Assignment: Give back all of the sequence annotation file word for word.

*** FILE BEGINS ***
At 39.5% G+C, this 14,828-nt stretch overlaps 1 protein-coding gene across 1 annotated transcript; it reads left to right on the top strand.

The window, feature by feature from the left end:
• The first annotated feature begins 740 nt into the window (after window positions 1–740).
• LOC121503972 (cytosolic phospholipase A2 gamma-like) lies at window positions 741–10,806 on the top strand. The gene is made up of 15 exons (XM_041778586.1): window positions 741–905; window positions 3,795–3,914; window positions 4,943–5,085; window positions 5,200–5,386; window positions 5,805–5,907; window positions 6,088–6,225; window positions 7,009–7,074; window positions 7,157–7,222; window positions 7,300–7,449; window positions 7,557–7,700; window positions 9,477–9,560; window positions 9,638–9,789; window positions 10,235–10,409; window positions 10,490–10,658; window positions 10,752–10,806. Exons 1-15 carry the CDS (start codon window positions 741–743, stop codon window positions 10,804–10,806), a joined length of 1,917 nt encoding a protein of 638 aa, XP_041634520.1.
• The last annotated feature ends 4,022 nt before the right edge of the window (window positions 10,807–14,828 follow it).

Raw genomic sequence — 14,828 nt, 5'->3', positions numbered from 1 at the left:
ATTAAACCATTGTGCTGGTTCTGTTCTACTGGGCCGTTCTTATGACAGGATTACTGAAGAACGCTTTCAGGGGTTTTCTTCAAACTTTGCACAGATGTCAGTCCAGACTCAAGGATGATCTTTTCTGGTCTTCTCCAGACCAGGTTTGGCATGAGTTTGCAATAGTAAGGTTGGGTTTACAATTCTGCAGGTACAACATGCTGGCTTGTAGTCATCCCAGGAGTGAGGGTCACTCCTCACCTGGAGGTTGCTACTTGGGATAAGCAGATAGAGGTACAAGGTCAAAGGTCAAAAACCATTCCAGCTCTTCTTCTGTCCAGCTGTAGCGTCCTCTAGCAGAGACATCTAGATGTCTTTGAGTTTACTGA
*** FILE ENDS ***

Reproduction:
At 39.5% G+C, this 14,828-nt stretch overlaps 1 protein-coding gene across 1 annotated transcript; it reads left to right on the top strand.

The window, feature by feature from the left end:
• The first annotated feature begins 740 nt into the window (after window positions 1–740).
• LOC121503972 (cytosolic phospholipase A2 gamma-like) lies at window positions 741–10,806 on the top strand. The gene is made up of 15 exons (XM_041778586.1): window positions 741–905; window positions 3,795–3,914; window positions 4,943–5,085; window positions 5,200–5,386; window positions 5,805–5,907; window positions 6,088–6,225; window positions 7,009–7,074; window positions 7,157–7,222; window positions 7,300–7,449; window positions 7,557–7,700; window positions 9,477–9,560; window positions 9,638–9,789; window positions 10,235–10,409; window positions 10,490–10,658; window positions 10,752–10,806. Exons 1-15 carry the CDS (start codon window positions 741–743, stop codon window positions 10,804–10,806), a joined length of 1,917 nt encoding a protein of 638 aa, XP_041634520.1.
• The last annotated feature ends 4,022 nt before the right edge of the window (window positions 10,807–14,828 follow it).

Raw genomic sequence — 14,828 nt, 5'->3', positions numbered from 1 at the left:
ATTAAACCATTGTGCTGGTTCTGTTCTACTGGGCCGTTCTTATGACAGGATTACTGAAGAACGCTTTCAGGGGTTTTCTTCAAACTTTGCACAGATGTCAGTCCAGACTCAAGGATGATCTTTTCTGGTCTTCTCCAGACCAGGTTTGGCATGAGTTTGCAATAGTAAGGTTGGGTTTACAATTCTGCAGGTACAACATGCTGGCTTGTAGTCATCCCAGGAGTGAGGGTCACTCCTCACCTGGAGGTTGCTACTTGGGATAAGCAGATAGAGGTACAAGGTCAAAGGTCAAAAACCATTCCAGCTCTTCTTCTGTCCAGCTGTAGCGTCCTCTAGCAGAGACATCTAGATGTCTTTGAGTTTACTGA